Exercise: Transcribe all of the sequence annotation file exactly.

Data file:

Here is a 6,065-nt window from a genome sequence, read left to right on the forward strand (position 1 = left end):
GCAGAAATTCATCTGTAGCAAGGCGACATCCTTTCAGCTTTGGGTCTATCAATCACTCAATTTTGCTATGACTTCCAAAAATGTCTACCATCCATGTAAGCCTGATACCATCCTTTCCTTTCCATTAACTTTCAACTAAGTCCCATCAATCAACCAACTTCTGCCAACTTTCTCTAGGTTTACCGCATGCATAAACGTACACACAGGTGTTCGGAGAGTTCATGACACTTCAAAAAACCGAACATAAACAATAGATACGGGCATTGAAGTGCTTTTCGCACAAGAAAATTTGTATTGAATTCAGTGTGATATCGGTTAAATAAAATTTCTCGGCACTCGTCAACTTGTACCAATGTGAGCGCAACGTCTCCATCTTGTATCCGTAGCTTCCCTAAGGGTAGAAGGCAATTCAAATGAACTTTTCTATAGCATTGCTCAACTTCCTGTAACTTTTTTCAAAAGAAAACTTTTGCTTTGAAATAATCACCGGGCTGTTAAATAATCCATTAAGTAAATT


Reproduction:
Here is a 6,065-nt window from a genome sequence, read left to right on the forward strand (position 1 = left end):
GCAGAAATTCATCTGTAGCAAGGCGACATCCTTTCAGCTTTGGGTCTATCAATCACTCAATTTTGCTATGACTTCCAAAAATGTCTACCATCCATGTAAGCCTGATACCATCCTTTCCTTTCCATTAACTTTCAACTAAGTCCCATCAATCAACCAACTTCTGCCAACTTTCTCTAGGTTTACCGCATGCATAAACGTACACACAGGTGTTCGGAGAGTTCATGACACTTCAAAAAACCGAACATAAACAATAGATACGGGCATTGAAGTGCTTTTCGCACAAGAAAATTTGTATTGAATTCAGTGTGATATCGGTTAAATAAAATTTCTCGGCACTCGTCAACTTGTACCAATGTGAGCGCAACGTCTCCATCTTGTATCCGTAGCTTCCCTAAGGGTAGAAGGCAATTCAAATGAACTTTTCTATAGCATTGCTCAACTTCCTGTAACTTTTTTCAAAAGAAAACTTTTGCTTTGAAATAATCACCGGGCTGTTAAATAATCCATTAAGTAAATT